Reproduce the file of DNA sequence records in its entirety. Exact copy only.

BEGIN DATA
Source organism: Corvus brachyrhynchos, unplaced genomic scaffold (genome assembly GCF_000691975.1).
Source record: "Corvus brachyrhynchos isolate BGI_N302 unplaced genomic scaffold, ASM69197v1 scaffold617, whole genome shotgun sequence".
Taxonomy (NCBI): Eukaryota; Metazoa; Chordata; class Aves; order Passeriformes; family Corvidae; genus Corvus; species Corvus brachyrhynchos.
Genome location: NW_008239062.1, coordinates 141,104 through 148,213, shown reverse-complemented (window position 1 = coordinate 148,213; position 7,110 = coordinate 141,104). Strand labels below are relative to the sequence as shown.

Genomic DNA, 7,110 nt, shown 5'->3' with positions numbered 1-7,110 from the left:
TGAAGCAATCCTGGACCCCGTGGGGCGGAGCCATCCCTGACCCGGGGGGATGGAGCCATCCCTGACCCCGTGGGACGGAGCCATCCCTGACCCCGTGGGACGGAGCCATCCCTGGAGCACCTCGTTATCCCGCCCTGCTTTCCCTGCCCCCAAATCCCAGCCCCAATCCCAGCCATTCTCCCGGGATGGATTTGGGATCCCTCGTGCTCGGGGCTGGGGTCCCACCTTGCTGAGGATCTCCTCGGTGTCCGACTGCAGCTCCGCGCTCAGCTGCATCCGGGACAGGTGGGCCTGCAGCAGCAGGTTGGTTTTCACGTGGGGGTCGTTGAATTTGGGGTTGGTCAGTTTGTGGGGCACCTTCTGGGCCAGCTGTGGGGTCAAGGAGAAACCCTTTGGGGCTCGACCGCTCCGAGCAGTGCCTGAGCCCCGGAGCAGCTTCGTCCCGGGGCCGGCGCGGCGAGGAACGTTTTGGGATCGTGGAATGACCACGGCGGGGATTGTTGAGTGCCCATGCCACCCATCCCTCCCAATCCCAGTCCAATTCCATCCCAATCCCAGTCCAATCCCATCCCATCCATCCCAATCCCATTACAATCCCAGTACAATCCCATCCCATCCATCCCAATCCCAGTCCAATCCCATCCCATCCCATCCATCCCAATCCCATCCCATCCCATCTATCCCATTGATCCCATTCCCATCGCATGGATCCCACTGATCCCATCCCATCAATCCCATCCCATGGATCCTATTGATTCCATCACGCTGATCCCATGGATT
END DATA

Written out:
Source organism: Corvus brachyrhynchos, unplaced genomic scaffold (genome assembly GCF_000691975.1).
Source record: "Corvus brachyrhynchos isolate BGI_N302 unplaced genomic scaffold, ASM69197v1 scaffold617, whole genome shotgun sequence".
Taxonomy (NCBI): Eukaryota; Metazoa; Chordata; class Aves; order Passeriformes; family Corvidae; genus Corvus; species Corvus brachyrhynchos.
Genome location: NW_008239062.1, coordinates 141,104 through 148,213, shown reverse-complemented (window position 1 = coordinate 148,213; position 7,110 = coordinate 141,104). Strand labels below are relative to the sequence as shown.

Genomic DNA, 7,110 nt, shown 5'->3' with positions numbered 1-7,110 from the left:
TGAAGCAATCCTGGACCCCGTGGGGCGGAGCCATCCCTGACCCGGGGGGATGGAGCCATCCCTGACCCCGTGGGACGGAGCCATCCCTGACCCCGTGGGACGGAGCCATCCCTGGAGCACCTCGTTATCCCGCCCTGCTTTCCCTGCCCCCAAATCCCAGCCCCAATCCCAGCCATTCTCCCGGGATGGATTTGGGATCCCTCGTGCTCGGGGCTGGGGTCCCACCTTGCTGAGGATCTCCTCGGTGTCCGACTGCAGCTCCGCGCTCAGCTGCATCCGGGACAGGTGGGCCTGCAGCAGCAGGTTGGTTTTCACGTGGGGGTCGTTGAATTTGGGGTTGGTCAGTTTGTGGGGCACCTTCTGGGCCAGCTGTGGGGTCAAGGAGAAACCCTTTGGGGCTCGACCGCTCCGAGCAGTGCCTGAGCCCCGGAGCAGCTTCGTCCCGGGGCCGGCGCGGCGAGGAACGTTTTGGGATCGTGGAATGACCACGGCGGGGATTGTTGAGTGCCCATGCCACCCATCCCTCCCAATCCCAGTCCAATTCCATCCCAATCCCAGTCCAATCCCATCCCATCCATCCCAATCCCATTACAATCCCAGTACAATCCCATCCCATCCATCCCAATCCCAGTCCAATCCCATCCCATCCCATCCATCCCAATCCCATCCCATCCCATCTATCCCATTGATCCCATTCCCATCGCATGGATCCCACTGATCCCATCCCATCAATCCCATCCCATGGATCCTATTGATTCCATCACGCTGATCCCATGGATT